- Client: University of Cambridge
- Lead Contractor: Shepherd Engineering Services
- BIM Tools: Revit, Fabrication, Mosaic ERP
When Cambridge University’s Department of Chemical Engineering decided to merge with the Institute of Biotechnology, a teaching and research centre was commissioned to act as their common home. When completed, the £40m Chemical Engineering and Biotechnology Centre (or CEB Centre), designed by BDP with services consulant Hoare Lea, will be home to research on both medical sensors and the engineering of chemical reactions.
The project includes laboratories for both disciplines, clean rooms, and a magnetic image resonance centre. And as with any laboratory, the M&E package takes up the lion’s share of the costs – or £12m – and the lion’s share of the problems. There’s the high tolerances, and the problem of fitting heating, cooling, ventilation, power, lighting and security systems together in a constricted space.
Shepherd Engineering Services (SES) won the role, working with main contractor Morgan Sindall, and opted to implement BIM. Paul Newby, SES’s engineering services director, says an obvious benefit is that BIM verifies the design.
“There are very congested services and the spatial coordination is challenging. We need to know that the design, when we switch it on, is going to work. We have to be sure we’re going to get the right amounts of air, the right pressures, and we know that there isn’t going to be any leakage,” he says.
There were less obvious benefits as well, including deciding at an early stage what could be done offsite: it is company policy to maximise offsite construction, using the suppliers’ factories and its own Prism offsite manufacturing arm.
A case in point was the decision on the external risers. Martin Howe, SES’s national BIM manager, explains: “In the end we digitally manufactured them and dropped them into position in one operation, rather than having scaffold outside and putting things together on a floor-by-floor basis. It’s safer and more efficient to manufacture a 15m high riser in a factory at a safe working height.”
The two stress the importance of BIM for the pre-construction stage, where SES has built an integrated project delivery strategy around it. Newby says: “All the way through the pre-con we can create value for ourselves by using the information in the BIM more than once.”
A more unexpected advantage was that it allowed SES to work more closely with the client, which did not have a BIM execution strategy, so SES held workshops with it and used the model to check that its plans made sense from an FM perspective.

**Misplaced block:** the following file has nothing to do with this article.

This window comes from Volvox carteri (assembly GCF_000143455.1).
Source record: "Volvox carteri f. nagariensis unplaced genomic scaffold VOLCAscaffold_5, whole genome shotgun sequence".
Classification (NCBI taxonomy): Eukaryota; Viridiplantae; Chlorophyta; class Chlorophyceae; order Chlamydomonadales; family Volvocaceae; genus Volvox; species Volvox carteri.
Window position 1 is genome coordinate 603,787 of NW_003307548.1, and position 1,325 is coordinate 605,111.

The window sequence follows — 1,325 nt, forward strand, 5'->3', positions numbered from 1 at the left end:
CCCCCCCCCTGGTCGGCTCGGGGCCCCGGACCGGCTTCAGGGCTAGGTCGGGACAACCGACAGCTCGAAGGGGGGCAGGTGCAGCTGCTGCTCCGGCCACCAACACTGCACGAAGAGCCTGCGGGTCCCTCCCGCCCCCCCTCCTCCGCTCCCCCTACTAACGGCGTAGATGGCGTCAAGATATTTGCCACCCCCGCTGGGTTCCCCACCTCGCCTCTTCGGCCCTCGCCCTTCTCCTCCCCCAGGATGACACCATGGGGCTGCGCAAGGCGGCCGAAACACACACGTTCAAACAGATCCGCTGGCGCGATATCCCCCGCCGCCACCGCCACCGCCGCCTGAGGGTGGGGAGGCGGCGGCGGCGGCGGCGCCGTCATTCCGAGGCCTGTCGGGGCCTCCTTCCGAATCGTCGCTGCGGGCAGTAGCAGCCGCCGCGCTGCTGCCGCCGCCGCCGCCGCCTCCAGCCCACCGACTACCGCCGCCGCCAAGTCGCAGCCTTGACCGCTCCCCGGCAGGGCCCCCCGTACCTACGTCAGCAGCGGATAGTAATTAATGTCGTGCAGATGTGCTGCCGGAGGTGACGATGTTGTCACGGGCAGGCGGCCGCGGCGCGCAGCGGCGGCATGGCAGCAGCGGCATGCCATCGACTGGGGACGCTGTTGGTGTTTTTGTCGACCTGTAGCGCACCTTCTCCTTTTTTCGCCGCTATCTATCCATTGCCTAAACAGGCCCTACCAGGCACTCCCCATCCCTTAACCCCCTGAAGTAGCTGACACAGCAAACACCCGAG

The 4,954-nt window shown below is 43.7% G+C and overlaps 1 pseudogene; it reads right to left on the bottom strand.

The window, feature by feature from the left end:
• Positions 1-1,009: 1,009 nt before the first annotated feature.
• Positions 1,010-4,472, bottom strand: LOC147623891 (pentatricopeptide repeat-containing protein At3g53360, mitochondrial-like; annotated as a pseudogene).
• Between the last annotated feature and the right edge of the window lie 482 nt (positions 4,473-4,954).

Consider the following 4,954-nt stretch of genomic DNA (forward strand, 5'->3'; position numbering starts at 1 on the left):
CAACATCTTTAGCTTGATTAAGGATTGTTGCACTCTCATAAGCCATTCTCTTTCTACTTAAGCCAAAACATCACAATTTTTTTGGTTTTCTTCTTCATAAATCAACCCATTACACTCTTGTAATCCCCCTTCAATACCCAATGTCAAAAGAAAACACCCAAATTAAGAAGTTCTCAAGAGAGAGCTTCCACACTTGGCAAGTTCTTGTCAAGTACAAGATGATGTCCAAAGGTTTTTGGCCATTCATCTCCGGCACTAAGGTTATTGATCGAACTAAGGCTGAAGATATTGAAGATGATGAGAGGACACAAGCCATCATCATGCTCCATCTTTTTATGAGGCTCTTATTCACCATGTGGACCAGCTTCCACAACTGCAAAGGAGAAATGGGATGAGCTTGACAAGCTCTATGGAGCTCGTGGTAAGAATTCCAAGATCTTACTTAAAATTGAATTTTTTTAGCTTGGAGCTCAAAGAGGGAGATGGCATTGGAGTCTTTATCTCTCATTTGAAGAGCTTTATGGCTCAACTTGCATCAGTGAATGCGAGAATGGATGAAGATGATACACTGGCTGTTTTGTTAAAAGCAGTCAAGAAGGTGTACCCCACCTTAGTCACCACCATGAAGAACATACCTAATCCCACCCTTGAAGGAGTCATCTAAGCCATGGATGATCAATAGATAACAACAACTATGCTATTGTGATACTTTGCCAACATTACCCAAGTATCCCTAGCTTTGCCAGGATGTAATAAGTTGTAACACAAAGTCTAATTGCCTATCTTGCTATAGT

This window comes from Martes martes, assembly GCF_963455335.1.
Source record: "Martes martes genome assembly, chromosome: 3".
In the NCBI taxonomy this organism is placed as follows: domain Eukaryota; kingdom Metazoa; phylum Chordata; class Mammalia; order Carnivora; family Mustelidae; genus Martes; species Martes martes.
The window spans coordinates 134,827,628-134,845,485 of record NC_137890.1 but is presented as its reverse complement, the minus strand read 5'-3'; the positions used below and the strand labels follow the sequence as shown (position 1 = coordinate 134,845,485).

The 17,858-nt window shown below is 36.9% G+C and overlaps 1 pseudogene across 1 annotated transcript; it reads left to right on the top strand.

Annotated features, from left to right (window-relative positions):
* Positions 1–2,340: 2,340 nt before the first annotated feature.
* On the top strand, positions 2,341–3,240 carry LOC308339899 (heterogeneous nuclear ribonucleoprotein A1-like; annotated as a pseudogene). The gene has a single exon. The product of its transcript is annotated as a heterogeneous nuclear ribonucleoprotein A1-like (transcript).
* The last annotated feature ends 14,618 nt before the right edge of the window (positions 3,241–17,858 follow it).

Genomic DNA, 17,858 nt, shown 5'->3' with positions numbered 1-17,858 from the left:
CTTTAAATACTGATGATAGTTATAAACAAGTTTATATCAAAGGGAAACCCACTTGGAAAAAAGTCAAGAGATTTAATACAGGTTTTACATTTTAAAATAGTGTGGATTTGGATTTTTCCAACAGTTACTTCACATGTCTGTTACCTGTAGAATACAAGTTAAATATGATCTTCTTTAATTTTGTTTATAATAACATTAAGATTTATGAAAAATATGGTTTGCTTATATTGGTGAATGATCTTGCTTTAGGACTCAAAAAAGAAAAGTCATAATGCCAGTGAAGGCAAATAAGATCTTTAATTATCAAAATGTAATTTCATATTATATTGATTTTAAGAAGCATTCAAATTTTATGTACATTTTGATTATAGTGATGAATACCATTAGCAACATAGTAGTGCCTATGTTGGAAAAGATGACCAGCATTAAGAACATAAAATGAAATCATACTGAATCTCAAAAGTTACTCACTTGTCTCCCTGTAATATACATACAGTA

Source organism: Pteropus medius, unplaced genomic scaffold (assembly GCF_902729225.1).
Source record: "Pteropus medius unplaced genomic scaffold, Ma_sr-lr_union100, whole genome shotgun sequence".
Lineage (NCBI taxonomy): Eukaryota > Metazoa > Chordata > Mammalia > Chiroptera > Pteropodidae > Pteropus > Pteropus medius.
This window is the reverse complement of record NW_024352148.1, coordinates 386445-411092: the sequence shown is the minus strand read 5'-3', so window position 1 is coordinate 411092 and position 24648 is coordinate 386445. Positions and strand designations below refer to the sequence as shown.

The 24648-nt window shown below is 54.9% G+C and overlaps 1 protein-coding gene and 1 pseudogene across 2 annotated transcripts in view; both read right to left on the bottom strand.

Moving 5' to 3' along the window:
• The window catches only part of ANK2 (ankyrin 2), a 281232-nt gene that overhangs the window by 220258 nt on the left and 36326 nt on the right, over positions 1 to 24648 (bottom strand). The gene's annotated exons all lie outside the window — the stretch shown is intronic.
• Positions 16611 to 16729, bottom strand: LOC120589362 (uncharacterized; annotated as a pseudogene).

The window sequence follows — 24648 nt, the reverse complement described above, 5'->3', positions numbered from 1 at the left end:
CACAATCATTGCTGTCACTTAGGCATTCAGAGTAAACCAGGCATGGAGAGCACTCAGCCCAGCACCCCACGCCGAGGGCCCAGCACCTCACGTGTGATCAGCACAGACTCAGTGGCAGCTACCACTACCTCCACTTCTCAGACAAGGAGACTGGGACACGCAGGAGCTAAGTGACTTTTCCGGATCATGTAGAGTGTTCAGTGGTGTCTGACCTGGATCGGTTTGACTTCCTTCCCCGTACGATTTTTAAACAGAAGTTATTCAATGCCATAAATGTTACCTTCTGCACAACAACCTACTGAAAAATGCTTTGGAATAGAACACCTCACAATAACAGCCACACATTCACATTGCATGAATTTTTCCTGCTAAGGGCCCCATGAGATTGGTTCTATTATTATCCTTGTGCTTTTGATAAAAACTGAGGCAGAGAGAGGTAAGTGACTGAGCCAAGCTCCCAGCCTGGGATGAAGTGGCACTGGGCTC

The lack of a client execution strategy meant that the project lacked holistic cradle-to-grave integration. The architecture, structural and M&E design teams used the shared 3D model to deliver its part of the programme and coordinate its work, but true level 2 BIM is still only emerging.
A common BIM problem is that different professions use different software, with a lack of interoperability. Howe says this was the case, but never became a serious issue: “It’s been a challenge – it always is – but it’s not insurmountable. You have to use the software that’s most suitable to your task – there isn’t one piece of software that suits all. As long as we keep that in mind and we can talk to each other – which we can – then that’s the solution.”
BDP designed using Autodesk’s Revit, but SES did all its work with the Autodesk Fabrication package, better suited to making and installing M&E services. SES also used its own Mosaic ERP system, which provided the database that “turns a 3D model into a 5D BIM”, Howe says.
SES uses the combination of Fabrication and Mosaic to handle the procurement of labour and materials, pricing, fabrication, management of hours and costs. It also used Fabrication for the fabrication drawings that go to the Prism facility.
In the immediate future, SES plans to finish the installation of services at the CEB Centre in February and begin a four-month testing and commissioning period, after which the client will be given the BIM model and O&M information for the equipment – the lack of an integrated package stems from the lack of an overall BIM strategy.
After each job SES tries to capture the lessons learned by using workshops. For this scheme, Newby says the main point for him was that “if you have a client that doesn’t have a BIM execution plan, that doesn’t mean you shouldn’t engage with them and draw them into the BIM process to try to create some collaboration and create some value for both parties”.
But how about the more distant future? Newby and Howe are the right people to ask as they are immensely experienced: SES turns over £185m and uses BIM on 90% of its projects. Howe adds: “We were doing it back in 1987. When we started it was about drawing and coordination. But we didn’t start adding information, which is the really important bit, until about five years ago.”
Howe says another breakthrough would be “true interoperability”. Newby agrees, and gives an example drawn from the CEB Centre. At the moment, if you make a change in one service is may affect another – what scientists call a ‘many body problem’. But maybe it won’t be in the future.
“In a utopian world, there’d be more heat produced so you’d put that into your building physics model, the building physics model would crunch out the extra air loads, those loads would feed into your parametric design model and that would change the design, resize the pipework, re-spec all of the kit, then that would go into your BIM model which would automatically and parametrically change all of the coordination and give you a finalised BIM with all the data in it – but that probably won’t arrive until my great-great-great-great grandchildren are around, and we’re taking all of our meals in tablet form and walking around with hoverboots.”